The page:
It’s hard not to see parallels between alcohol prohibition of 1933 and marijuana prohibition of today. Both helped strengthen drug cartels and entrench organized crime.
One major difference is that marijuana actually has legitimate medical uses. Prohibition of medical marijuana isn’t based on facts, logic, or compassion. It’s based on ignorance and fear. Let’s forget for a moment the debate on whether or not recreational cannabis should be legalized. Instead, we should think about those who are suffering and who could benefit from medical marijuana. Think about that and you’ll quickly realize that ignoring the science and outlawing medical marijuana isn’t just illogical—it’s downright cruel.
From San Diego City Beat:
Now retired and a well-regarded author, Stamper talked to Spin Cycle last week after a speaking appearance in San Francisco at the 38th annual conference of the National Organization for the Reform of Marijuana Laws (NORML). He serves on advisory boards for both NORML and the pro-regulation organization Law Enforcement Against Prohibition.
His topic? “Cannabis law reform’s missing link: law enforcement.”
Even though hundreds of miles away, San Diego was very much on the minds of the overflow crowd who attended Stamper’s talk. “Many in that audience were not at all happy with what’s going on in San Diego,” he added.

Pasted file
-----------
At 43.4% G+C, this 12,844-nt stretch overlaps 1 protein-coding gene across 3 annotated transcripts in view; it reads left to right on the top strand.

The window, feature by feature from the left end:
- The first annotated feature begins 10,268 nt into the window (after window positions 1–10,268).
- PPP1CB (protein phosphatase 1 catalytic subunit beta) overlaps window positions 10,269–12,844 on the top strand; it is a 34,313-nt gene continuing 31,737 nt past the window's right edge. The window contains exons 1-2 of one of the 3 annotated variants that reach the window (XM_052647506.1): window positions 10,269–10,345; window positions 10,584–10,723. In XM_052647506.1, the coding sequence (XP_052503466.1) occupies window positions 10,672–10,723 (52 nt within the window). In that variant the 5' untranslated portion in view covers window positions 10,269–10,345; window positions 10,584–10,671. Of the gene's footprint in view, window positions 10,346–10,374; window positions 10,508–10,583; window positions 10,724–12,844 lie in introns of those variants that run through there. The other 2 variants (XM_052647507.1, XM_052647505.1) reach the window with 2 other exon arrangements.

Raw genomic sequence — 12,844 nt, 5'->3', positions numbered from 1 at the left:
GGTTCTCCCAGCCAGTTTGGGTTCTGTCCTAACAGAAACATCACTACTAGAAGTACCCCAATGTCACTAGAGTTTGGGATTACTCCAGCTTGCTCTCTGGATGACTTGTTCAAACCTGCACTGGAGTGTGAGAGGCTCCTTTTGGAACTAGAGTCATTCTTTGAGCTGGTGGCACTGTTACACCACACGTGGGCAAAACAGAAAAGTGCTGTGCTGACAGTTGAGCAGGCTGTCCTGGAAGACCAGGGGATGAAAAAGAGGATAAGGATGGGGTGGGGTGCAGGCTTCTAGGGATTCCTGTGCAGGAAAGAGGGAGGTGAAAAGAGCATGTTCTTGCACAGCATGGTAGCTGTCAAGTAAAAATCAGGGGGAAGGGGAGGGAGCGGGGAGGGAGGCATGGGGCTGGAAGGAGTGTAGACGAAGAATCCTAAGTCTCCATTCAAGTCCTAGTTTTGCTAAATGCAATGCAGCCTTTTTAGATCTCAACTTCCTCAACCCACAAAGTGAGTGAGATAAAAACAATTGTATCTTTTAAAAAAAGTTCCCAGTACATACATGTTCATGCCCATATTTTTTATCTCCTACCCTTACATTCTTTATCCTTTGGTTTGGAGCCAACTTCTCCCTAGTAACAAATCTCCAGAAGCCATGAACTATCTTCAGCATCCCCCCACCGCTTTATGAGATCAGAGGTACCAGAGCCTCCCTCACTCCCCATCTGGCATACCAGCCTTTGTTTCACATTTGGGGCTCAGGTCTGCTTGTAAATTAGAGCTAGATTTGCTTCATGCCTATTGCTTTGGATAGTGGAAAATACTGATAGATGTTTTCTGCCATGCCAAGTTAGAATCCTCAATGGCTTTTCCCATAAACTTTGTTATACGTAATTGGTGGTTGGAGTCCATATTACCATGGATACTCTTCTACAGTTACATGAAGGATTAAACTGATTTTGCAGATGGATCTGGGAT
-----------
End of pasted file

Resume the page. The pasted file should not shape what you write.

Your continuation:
From the county Board of Supervisors “suing their own voters, basically” in an unsuccessful attempt to overturn state medical-marijuana laws to the molasses-paced efforts to “create a sound regulatory model” for dispensaries leads Stamper to the not-surprising conclusion that “Northern California has it all over San Diego when it comes to support for medical marijuana.”
The reason comes down to uninformed leadership. “Organized opposition to medical marijuana,” he said, “is not in any way based on the science or, for that matter, on reason or compassion.”
Stamper noted “striking” parallels between Prohibition of a bygone era and today’s drug debate. “Major difference? It took us only 13 years to end the former” over “essentially identical” reasons: violence, overdose deaths on bad “bathtub gin,” public health and revenue.
“The government finally came to realize it was losing huge sums of money by prohibiting rather than regulating booze,” he said.
Although for decades a staunch opponent of the “War on Drugs” that he says has cost $1 trillion to prosecute since President Richard Nixon declared all-out war in 1971 but has resulted in “more harm than good,” it’s been his experience in the last few years as a drug-policy-reform advocate that has Stamper puzzled by his law-enforcement brothers and sisters.
“When you’re looking at a young, 24-year-old mother of three whose face is being eaten away by cancer, who has no appetite, cannot tolerate opioids for pain relief,” he explained, “you really develop an appreciation of the value of medical marijuana.
“It’s just unconscionable, I think, for the state to stick its nose between doctor and patient.”